If there is one major critique, it is that the ending is a rather blatant deus ex machina. There really isn’t any build-up to the solution that saves the day. But hopefully, this point will be explained in further adventures of Han and his friends. That quibble aside, though, Monkeyboy is a great read if you’re a fan of quick martial arts action in a unique setting.

You can get a copy of Monkeyboy here.

Wednesday, July 25, 2018

Another Scarecrow Harvest Festival Preview

Nunce and Hapax
Today I’m posting a couple more pages-in-progress from the scarecrow book I’m writing and illustrating for my son. It’s a slow process as I’m juggling this book along with a job and kids plus general house maintenance. A pretty common situation for most working artists, really. But I’m still aiming to finish it by Halloween, or Christmas at the latest.

As I mentioned in an earlier post,  I came up with back stories for most of my scarecrow characters. I posted a few of them on another blog but unfortunately didn’t have time to keep up with it. Once this picture book is done, however, I’ll put all the stories together in a companion book.

For now, though, here are a couple of their stories.

Nunce: Each scarecrow in the River Valley receives a unique Animating Name that imbues them with life. The short names by which they are commonly known are but a tiny fragment of this true, longer name, which can take several hours to speak. These names are small pieces of power from the Autumnal Powers themselves.

Nunce is the scarecrow who sits at the desk beside the Powers, transcribing their words into Animating Names. There are far too many scarecrows in the Valley for Nunce to deliver every name herself. Instead she passes the name off to her servants, the wugs, for delivery. The wugs resemble simple bird drawings- little more than a rounded body with two sticks for legs and the vaguest suggestion of a beak. The wugs are paper-thin and can float easily on the wind like fallen leaves, or slip under the door of a house.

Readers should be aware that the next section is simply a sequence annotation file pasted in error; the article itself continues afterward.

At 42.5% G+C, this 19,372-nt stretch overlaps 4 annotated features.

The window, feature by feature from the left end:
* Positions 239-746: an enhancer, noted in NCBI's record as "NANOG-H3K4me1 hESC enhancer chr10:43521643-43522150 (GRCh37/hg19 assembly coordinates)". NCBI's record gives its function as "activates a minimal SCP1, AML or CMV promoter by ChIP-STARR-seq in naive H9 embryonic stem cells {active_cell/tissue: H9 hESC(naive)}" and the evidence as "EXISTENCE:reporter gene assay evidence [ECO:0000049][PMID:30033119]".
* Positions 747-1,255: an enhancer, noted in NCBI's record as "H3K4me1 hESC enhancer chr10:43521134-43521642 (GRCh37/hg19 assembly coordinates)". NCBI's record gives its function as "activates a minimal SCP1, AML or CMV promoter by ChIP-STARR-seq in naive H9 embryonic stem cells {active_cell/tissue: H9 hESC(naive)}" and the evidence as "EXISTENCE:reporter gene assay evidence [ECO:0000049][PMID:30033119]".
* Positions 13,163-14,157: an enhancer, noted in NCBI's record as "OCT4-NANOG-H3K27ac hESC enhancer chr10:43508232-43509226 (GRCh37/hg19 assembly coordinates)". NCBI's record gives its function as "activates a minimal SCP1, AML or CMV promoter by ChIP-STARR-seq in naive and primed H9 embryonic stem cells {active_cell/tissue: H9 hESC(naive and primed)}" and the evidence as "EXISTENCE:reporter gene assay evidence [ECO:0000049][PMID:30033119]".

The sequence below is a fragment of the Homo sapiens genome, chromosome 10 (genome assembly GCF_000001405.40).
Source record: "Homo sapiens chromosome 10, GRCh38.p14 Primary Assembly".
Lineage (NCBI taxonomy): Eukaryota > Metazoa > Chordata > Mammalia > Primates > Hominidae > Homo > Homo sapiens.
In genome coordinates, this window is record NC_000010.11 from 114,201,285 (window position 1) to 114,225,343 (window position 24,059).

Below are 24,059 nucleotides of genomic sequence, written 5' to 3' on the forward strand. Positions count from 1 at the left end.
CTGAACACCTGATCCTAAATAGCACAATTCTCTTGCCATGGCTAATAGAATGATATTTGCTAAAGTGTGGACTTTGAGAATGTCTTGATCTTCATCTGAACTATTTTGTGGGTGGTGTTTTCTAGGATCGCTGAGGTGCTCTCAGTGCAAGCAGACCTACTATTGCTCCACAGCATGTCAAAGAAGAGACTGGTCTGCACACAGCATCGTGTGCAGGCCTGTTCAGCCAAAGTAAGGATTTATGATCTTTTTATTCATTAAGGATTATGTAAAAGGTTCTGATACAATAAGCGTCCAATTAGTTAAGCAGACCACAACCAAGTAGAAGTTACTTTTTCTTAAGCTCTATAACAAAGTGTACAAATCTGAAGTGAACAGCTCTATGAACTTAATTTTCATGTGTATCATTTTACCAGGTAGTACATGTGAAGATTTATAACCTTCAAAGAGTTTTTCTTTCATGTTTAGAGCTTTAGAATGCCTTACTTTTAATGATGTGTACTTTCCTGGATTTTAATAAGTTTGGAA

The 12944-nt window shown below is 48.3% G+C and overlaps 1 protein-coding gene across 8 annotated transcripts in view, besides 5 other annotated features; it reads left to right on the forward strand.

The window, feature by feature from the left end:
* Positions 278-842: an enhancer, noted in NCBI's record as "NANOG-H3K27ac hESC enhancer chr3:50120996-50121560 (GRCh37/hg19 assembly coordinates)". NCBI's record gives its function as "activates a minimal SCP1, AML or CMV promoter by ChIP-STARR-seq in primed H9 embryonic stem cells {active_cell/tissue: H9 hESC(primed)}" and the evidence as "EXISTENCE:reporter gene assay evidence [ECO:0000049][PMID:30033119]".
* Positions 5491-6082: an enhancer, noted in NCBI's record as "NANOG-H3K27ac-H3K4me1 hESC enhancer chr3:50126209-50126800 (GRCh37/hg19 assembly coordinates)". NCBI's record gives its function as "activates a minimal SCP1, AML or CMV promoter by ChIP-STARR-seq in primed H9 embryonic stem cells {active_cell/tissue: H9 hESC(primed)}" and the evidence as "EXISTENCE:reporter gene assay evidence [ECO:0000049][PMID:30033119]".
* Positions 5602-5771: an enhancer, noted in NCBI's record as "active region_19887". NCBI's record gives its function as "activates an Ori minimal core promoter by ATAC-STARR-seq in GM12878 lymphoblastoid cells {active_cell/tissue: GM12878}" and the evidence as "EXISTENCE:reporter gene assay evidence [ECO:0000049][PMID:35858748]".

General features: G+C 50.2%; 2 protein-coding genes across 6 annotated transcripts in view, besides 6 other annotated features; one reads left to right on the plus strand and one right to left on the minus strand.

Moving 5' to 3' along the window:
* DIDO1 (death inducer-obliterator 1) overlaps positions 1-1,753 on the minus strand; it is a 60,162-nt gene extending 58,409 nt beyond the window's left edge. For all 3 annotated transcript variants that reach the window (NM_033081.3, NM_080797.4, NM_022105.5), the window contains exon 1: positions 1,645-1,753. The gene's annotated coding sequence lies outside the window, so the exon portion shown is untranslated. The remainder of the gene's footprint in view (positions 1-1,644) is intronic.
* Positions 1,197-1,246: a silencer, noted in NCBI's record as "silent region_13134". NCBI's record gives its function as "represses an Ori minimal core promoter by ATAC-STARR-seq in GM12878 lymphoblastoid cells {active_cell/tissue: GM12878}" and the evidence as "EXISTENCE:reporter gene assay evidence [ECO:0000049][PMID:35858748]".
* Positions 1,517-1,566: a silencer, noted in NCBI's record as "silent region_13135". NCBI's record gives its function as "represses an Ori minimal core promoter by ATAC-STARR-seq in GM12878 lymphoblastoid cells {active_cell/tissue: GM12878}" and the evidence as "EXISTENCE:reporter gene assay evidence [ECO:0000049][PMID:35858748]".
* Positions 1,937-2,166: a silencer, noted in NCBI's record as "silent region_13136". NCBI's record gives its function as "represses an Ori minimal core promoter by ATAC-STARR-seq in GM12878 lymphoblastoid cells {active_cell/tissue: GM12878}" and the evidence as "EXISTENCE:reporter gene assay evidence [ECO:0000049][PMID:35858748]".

(Wugs, by the way, were inspired by the Wug Test of Jean Berko Gleason, a psycholinguist who studies, among other things, language acquisition in children)

(Nunce’s original name was actually Nonce, a term for a word that is coined for a single use. Nonce is also, unfortunately, British slang for a pedophile, so I changed the spelling a little to distance the name from that connotation whilst keeping the same basic linguistic concept).

A couple of Wugs

Hapax: Another scribe for the Autumnal powers alongside his sister, Nunce. But while Nunce takes words directly from the lips of the Autumnal Powers, Hapax- and his own army of wugs- scour the libraries of mankind to find mortal words to give character to the Animating Names.  Sometimes he comes across written words that are known today only from a single use in a dead or forgotten tongue. Perhaps other references to the word are lost. Perhaps it was created for a single, special occasion. Whatever their origins, these single-use words have a particular potency. They are given to scarecrows of special import. Those who serve a key function in the River Valley. The scarecrows who guard the fields set aside for the dead, for example. Or scarecrows who inhabit fields marked by significant events, important battles, and geological anomalies.

Dwizzen and Cucupha


Dwizzen: The story of Dwizzen is really the story of Elihu March and Thomas Steiner, two young men from farming families in the River Valley.

When Elihu was five years old, an accident left him paralyzed from the waist down. Though his father was compassionate, his brothers and children from neighboring farms mocked him relentlessly for his disability, calling him useless and a burden.  One boy did not, though. Since he first learned to talk, Thomas Steiner struggled with a severe stutter that made even simple sentences difficult. He felt a deep kinship with Elihu and the two became fast friends.

In Thomas’ father’s field was a copse of trees used as a windbreak that the boys often used as a refuge from the mockery they endured on a daily basis. Thomas would carry Elihu to the trees in the early morning where the latter would spend the day with the books his father bought for him. At night Elihu would regale Thomas- and eventually some of the other farm children- with the things he had learned. He told them tales of the giant birds that had once roamed the Valley and left their fossilized footprints in the brownstone.  He told them of the preacher who had tried to build a metal messiah. He told them of the great city to the west that was the center of the world where every language was spoken. He also helped Thomas work on his stutter by giving him poems and speeches to read slowly out loud.